First announced at Photokina 2018, the Zeiss ZX1 – an Android-powered full-frame compact camera with a 37.4MP sensor, fixed 35mm f/2 lens and Lightroom CC baked into the system – has remained shrouded in mystery. While exact pricing is yet to be revealed, however, we do at least know what kind of ballpark we're looking at.
"Pricing is not yet decided but I think given the performance of the lens and the sensor, plus the solid build of the body and the built-in 500GB SSD, I think it will occupy a more premium price band," said Shih.
"It will be in the same range as [the Leica Q, Sony RX1R II]," he added, confirming that we are looking somewhere in the region of £3,450 / $3,299 (Sony RX1R II) to £4,250 / $4,995 (Leica Q) for the Zeiss ZX1.
That might be a difficult pill for consumers to swallow, as three grand – let alone four – buys you a serious piece of cutting-edge camera these days. Will people really be as apt to spend that kind of money on an Android camera with a fixed lens?
"As you can see, the ZX1 is a different kind of product," said Shih. "We’re focused on addressing the target group, and offering something different to today’s digital photographers. So we’re aiming at photographers that need a fast workflow but at the same time superb image quality, which our sensor and lens can deliver."
Interestingly, for a device that was initially seen (thanks to its Android innards) as a bit like a grown-up smartphone camera, Zeiss is targeting "serious" photographers. Hence the stripping away of controls such as exposure compensation.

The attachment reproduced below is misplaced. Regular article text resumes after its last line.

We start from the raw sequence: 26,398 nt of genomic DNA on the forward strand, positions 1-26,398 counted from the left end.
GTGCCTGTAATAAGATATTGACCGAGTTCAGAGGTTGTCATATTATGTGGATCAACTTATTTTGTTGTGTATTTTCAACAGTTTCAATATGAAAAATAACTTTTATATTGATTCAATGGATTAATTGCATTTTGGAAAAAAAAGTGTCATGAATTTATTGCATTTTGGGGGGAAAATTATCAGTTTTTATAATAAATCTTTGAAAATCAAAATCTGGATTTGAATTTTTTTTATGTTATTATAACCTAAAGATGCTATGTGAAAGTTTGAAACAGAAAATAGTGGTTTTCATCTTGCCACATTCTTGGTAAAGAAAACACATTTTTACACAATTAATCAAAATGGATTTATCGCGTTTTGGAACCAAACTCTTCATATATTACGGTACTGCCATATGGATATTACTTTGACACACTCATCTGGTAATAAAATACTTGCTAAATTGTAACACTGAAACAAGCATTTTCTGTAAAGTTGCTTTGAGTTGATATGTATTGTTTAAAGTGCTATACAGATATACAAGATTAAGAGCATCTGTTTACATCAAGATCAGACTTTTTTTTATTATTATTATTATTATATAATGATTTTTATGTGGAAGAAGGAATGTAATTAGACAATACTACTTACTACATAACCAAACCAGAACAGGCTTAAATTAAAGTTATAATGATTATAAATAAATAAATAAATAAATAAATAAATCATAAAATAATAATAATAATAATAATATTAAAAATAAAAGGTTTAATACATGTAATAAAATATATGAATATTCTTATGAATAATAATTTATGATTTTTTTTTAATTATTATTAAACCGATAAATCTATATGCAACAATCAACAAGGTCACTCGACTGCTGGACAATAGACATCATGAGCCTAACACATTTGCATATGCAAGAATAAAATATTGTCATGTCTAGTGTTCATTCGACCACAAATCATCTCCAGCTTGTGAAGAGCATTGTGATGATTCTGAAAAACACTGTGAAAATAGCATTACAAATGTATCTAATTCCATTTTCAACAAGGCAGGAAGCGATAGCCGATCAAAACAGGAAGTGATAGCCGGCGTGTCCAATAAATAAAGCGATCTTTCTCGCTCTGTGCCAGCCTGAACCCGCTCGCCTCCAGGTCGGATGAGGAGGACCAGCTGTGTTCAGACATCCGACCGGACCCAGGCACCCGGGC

"One thing we learned is that photographers are more and more conscious of stripping away features that they don’t need. So we wanted to keep the purity of the design, while still making sure this is a serious photography tool."
Interestingly, Shih noted photojournalists specifically among those serious photographers. "A photographer might still carry a more capable DSLR for an assignment, but when they are going out for a weekend trip, this is one camera that you can do everything with.
"… We’ve spoken to a lot of photojournalists and they told us that sometimes they just have to rely on what they have. Sometimes they only have a phone, and with this camera they can bring everything they need."